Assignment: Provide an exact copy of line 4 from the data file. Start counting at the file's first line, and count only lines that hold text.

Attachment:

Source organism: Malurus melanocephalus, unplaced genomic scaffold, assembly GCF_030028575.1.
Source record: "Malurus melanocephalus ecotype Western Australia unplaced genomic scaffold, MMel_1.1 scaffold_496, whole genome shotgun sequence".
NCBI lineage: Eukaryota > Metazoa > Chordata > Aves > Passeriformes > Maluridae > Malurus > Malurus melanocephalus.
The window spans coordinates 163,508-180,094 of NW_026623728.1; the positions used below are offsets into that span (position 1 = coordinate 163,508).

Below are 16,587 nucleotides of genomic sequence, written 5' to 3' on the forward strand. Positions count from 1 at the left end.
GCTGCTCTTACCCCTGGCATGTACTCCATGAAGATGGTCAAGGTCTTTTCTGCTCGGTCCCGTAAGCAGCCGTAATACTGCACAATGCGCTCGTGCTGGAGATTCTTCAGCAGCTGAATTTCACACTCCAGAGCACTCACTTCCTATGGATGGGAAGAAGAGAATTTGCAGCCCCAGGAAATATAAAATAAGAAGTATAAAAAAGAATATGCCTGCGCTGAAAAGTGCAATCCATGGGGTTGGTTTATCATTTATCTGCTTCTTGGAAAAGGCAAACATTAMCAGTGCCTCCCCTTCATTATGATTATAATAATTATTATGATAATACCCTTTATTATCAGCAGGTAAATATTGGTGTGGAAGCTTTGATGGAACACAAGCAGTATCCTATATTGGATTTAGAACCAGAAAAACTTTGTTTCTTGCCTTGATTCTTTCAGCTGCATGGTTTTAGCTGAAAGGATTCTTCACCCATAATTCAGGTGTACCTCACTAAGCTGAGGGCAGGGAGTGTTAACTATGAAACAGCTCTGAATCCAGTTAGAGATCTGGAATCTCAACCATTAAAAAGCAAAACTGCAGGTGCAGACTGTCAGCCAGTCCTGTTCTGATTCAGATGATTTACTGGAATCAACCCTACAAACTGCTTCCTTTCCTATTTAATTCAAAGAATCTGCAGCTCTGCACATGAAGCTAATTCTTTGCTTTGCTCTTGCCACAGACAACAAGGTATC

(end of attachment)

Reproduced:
The window spans coordinates 163,508-180,094 of NW_026623728.1; the positions used below are offsets into that span (position 1 = coordinate 163,508).